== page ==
After a grudgingly long drive, a pass over the Mackinac Bridge and an hour north lies the small town of Whitefish Point, Mich. With a population barely pushing 600, it only gains notoriety through its annual summer blueberry festival and the infamous Great Lakes Shipwreck Museum.
This town rests on the high banks of Lake Superior. The lake is an enigma all its own, holding more superlatives to count. It's the largest of the Great Lakes by surface area and volume. Its depth is the most awe inspiring; all of its water could cover both North and South America in one foot of water. The waves produced on this lake have been charted to be at times over 40 feet high; something truly unprecedented for an inland lake. While it's considered the cleanest and clearest of the Great Lakes, it is also home to 350 known shipwrecks, which means at least 10,000 dead bodies rest in its waters.
This freezing cold fresh water lake is a staggering, other-worldly sight in the winter. Waves crash and pile chunks of ice near the shore, creating small mountains of ice and snow. It's a surreal landscape that I’ve never witnessed anywhere else in my life.
However, the lake is beautifully calm and tolerable to swim in during the short period of warm weather that the Upper Peninsula experiences. It’s smooth as glass, most locals say. On a clear day, you can see Canada across the bay and freighter ships sailing to the Point.
The incredible range of this landscape is something I’ve come to love; the seasonal change is mesmerizing and still continues to shock me month after month. In particular, the fall is beautiful here. The saturated reds, oranges and yellows of the maple, birch and oak trees are nothing but humbling.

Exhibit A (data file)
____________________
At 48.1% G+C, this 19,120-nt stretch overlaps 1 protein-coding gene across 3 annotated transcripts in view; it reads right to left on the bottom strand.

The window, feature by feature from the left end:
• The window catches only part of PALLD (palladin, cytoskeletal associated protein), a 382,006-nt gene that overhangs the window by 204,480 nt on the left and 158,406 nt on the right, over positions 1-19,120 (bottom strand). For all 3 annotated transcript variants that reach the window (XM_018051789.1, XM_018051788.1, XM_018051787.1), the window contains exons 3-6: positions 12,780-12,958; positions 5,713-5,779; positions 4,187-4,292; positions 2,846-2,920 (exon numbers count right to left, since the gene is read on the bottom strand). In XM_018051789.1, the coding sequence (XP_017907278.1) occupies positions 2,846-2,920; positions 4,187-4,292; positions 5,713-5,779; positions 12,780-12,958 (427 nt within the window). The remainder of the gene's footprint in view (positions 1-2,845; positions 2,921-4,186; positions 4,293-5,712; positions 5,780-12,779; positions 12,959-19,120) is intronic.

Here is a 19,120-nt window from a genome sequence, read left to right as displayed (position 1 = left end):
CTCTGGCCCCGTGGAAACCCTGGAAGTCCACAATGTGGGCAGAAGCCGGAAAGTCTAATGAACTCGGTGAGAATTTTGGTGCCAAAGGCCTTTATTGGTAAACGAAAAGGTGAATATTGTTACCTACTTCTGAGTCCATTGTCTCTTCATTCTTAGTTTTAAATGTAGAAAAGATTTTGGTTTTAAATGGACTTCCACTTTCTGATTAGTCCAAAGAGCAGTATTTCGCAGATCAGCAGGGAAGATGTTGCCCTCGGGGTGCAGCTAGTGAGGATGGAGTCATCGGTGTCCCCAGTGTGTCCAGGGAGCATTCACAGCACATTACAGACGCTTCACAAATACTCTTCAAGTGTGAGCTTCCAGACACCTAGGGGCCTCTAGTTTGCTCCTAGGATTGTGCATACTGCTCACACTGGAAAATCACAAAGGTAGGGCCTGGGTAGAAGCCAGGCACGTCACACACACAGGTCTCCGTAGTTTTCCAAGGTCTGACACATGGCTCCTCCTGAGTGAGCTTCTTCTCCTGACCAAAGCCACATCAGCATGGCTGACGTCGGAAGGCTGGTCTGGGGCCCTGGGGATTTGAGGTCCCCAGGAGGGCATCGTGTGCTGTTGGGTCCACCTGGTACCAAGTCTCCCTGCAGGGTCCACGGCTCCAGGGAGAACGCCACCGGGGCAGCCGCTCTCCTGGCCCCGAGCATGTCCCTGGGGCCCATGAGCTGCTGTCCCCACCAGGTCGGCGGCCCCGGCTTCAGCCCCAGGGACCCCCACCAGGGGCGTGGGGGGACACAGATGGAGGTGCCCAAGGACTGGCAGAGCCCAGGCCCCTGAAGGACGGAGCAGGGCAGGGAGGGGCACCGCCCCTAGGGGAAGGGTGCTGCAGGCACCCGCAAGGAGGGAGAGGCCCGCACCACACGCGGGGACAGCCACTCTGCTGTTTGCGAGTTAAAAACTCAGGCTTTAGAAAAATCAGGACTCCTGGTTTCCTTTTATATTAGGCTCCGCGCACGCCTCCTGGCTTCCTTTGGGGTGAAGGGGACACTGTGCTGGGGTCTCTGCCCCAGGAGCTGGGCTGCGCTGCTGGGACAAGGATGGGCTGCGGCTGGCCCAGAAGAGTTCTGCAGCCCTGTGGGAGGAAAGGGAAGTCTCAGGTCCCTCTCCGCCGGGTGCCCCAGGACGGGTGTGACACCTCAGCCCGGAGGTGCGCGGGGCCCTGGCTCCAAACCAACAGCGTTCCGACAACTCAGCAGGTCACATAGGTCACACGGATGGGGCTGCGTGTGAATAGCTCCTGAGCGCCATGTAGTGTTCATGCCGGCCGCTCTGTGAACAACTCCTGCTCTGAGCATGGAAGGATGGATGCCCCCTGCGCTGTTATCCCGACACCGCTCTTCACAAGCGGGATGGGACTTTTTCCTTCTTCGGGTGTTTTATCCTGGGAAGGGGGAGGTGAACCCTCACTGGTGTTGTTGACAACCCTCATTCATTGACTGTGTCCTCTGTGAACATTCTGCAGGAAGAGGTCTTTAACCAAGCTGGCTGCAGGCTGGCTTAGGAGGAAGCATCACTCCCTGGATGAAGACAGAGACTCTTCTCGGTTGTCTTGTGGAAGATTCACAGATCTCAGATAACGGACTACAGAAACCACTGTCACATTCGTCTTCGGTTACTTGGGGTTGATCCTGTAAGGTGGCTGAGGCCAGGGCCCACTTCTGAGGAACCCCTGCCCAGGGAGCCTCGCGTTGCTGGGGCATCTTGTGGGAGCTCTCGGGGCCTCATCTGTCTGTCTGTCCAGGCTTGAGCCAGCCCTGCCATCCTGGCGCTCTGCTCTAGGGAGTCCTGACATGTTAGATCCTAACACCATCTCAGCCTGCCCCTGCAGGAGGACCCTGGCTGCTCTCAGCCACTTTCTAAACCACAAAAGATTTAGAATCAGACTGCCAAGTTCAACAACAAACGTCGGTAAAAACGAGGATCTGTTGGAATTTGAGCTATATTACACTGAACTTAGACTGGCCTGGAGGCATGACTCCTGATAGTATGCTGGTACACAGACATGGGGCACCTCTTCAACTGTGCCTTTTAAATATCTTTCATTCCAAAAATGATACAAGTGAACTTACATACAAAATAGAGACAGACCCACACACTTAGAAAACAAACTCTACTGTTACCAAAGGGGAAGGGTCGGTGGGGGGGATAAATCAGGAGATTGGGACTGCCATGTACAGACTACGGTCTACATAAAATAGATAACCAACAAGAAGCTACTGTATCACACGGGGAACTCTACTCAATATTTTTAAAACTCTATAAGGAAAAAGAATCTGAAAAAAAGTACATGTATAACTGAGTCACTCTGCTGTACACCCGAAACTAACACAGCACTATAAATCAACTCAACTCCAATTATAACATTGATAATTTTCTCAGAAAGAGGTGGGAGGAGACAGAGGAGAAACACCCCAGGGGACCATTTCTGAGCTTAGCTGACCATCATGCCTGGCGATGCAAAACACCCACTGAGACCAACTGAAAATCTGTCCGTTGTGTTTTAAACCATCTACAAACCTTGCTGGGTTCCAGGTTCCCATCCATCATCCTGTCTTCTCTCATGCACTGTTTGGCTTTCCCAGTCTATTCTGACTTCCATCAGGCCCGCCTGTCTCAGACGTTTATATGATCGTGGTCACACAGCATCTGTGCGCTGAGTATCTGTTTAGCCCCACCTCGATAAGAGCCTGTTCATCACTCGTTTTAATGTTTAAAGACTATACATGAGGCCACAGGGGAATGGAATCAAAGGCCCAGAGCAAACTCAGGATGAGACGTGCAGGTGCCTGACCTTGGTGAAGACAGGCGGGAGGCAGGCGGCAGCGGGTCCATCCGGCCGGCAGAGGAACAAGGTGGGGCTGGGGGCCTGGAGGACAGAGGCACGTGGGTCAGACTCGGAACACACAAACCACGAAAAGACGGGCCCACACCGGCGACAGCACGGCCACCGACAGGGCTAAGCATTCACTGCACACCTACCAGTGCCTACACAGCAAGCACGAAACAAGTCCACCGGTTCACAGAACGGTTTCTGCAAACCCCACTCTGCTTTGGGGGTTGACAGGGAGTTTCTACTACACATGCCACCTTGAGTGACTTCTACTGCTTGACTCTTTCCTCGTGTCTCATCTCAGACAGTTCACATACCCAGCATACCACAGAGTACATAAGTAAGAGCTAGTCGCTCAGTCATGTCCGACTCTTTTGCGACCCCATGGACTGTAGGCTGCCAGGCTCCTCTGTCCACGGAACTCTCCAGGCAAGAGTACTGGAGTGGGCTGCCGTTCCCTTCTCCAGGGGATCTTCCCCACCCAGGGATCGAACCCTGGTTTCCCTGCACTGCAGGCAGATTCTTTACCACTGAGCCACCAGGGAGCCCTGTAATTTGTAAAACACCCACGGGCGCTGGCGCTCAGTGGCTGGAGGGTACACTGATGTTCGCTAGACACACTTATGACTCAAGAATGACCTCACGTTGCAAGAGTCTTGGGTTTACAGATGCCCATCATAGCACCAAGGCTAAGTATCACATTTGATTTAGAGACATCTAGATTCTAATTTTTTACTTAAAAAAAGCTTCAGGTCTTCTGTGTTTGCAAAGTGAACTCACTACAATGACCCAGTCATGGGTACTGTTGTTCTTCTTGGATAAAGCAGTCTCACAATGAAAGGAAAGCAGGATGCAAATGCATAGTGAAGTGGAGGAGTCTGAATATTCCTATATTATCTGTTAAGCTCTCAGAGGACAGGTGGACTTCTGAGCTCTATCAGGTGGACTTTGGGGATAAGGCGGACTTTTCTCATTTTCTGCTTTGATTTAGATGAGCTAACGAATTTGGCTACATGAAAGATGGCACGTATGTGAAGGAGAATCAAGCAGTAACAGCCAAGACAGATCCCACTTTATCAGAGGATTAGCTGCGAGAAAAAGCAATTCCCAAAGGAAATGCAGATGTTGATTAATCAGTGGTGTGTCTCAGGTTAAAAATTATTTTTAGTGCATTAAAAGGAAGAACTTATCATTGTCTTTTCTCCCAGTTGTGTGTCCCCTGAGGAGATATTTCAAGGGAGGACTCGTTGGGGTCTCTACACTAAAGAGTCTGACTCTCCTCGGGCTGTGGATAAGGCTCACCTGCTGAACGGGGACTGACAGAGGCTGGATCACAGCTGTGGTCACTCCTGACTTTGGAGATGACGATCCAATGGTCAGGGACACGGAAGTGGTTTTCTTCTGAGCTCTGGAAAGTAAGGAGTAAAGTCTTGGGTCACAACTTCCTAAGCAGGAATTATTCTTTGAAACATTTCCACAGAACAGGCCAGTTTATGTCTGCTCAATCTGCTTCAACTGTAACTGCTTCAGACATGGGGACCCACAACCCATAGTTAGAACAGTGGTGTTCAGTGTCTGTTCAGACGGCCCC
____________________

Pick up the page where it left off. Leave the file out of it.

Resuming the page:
The peak of fall’s colors is best seen about 20 miles from the town at Tahquamenon Falls, a waterfall system notable for its brown-tinted water which comes from the tannis leached from cedar bark upstream.
This locale is a place of beauty, retreat, and isolation. It embodies a certain peace, but also brutal strength and power in its surrounding landscape. It’s nature is loud, but in a silent way. The amount of stars visible in it’s night sky shakes me to my core everytime. In comparison to Ann Arbor its awe-inspiring, as the amount of light pollution here often results in a bleak evening display of stars. The huge trees in this area create a distinct woodland smell that is intoxicating. The amount of rocks along the shoreline always tempts me and draws me in for a closer look. I often visit Whitefish Point when Ann Arbor life becomes too busy, too stimulating. It is a place that offers me a sense of stillness when the world becomes too loud, something that I am feeling quite often during the global pandemic.